Helping pupils contribute to changing the culture of the classroom is vital if schools want to raise levels of behaviour, says Tom Greene
f discipline in schools used to be much better, if disruption was less, if society generally was much more inclined to be law abiding, why the apparent change? My own feeling is that the children who may be causing disruption in schools and the people who may be behaving in an anti-social manner are the children and the grandchildren of my generation, and so I do not think we should be asking only what we can do as teachers in schools to tackle these problems.
Rather we should be considering how as parents and adults we have allowed this situation to develop in the first place and seek solutions to the difficulties from a wider perspective which accepts that disruption of whatever kind is a problem in society and should be tackled as such.
It appears that we are to (re)introduce the notion of special discipline rooms (sin bins ) in schools. I am touched by an almost overwhelming feeling of deja vu. Beginning my teaching career in 1982 and organising my classroom just as I wanted it, I included a "sin bin" at the back, as a bit of a joke, but also with the thought that I would use it as a sanction if necessary.
I was told by my head of department that this method of punishment was unacceptable. His view was understandable for the time - an era of increasing parental involvement immediately following abolition of the belt. Educational philosophy still held to the child-centred approach popularised in the sixties.
Now it appears that what goes around comes around and this measure is being touted as one way of reducing (or should that be containing?) disruptive behaviour. As a principal teacher I am aware of the time all teachers have to spend in dealing with such disruption. I am not sure, though, that teaching pupils in special discipline rooms is the way forward.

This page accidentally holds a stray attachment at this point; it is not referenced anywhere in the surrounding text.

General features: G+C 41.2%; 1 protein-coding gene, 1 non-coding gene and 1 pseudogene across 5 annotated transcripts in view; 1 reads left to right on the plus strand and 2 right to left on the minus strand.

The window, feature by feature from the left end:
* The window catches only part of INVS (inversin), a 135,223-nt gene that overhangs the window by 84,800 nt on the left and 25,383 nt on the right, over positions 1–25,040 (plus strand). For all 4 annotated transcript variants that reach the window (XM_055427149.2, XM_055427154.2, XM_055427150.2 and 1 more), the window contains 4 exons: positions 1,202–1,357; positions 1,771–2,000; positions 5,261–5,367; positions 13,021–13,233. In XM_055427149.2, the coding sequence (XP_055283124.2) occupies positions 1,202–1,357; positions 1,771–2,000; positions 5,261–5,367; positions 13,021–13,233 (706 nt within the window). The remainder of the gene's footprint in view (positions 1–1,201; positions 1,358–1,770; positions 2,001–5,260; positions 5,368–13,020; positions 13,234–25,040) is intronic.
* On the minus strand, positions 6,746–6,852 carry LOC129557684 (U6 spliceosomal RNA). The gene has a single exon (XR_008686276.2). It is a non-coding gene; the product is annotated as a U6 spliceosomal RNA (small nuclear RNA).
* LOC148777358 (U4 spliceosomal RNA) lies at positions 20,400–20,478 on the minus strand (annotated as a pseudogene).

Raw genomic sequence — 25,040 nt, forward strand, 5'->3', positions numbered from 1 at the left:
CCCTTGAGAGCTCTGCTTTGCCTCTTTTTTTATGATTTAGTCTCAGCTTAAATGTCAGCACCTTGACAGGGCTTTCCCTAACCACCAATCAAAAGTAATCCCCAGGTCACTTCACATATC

What kind of extra support will pupils sent to these rooms get? Are we talking about just containment? How will the special rooms be resourced? What will be the criteria for admission? Such concerns I am sure will be echoed by others.
We also have to remember that there are schools all over the country already employing such a sanction, or something similar, and it will not solve all the problems. The task force on discipline being set up by Jack McConnell, the Education Minister, should perhaps look first to the experience f those schools to gauge the level of success. The task force is to be made up of teachers, parents and other experts. Might I suggest its members look at the recent work of Pamela Munn on discipline and ethos in secondary schools, and that of Graham White and Eleanor Gavienas on the same subject for primaries.
We should not forget the strenuous efforts over the past few years to improve the quality of learning and teaching. Strategies for raising achievement and steps to develop and improve ethos have contributed enormously to the well-being of schools, and the starting point has been the notion of inclusivity where learning is for all. There should be no dilution of these principles in anything the task force recommends.
Crucial in the drive to improve standards is the importance placed on pupils setting targets for their own learning and taking more responsibility. It has also been argued that teachers should have higher expectations and make higher demands of pupils. Within this philosophy there may be a way of improving standards of behaviour. Most teachers accept that it is a minority, though a significant minority, who cause trouble.
Yet the large majority of pupils give no cause for concern. Generally those pupils - 20 to 25 in a class - sit passively when there is disruption, perhaps joining in by listening or laughing. We have to enlist their help for it is their education that is being compromised. There would, of course, be problems, not the least a risk of bullying and children's fear of being accused of "grassing".
We would have to begin in primary, promote a culture that is not about telling tales but about improving learning and opportunity. In secondary this could be carried on through personal and social education and religious education. We expect more maturity from children, and they themselves argue that we should give them more responsibility; so why should we not ask them to speak up when they feel their education is being damaged?
The task force's first role should be to question the extent to which society at large has contributed to the difficulties in schools. Thereafter, it should focus on the contribution pupils can make to improving standards of behaviour in their classes.
ScotlandPlus, pages 2-3
Tom Greene is principal teacher of religious education at St Ambrose High, Coatbridge. He has just started a secondment as lecturer in RE at Glasgow University's faculty of education.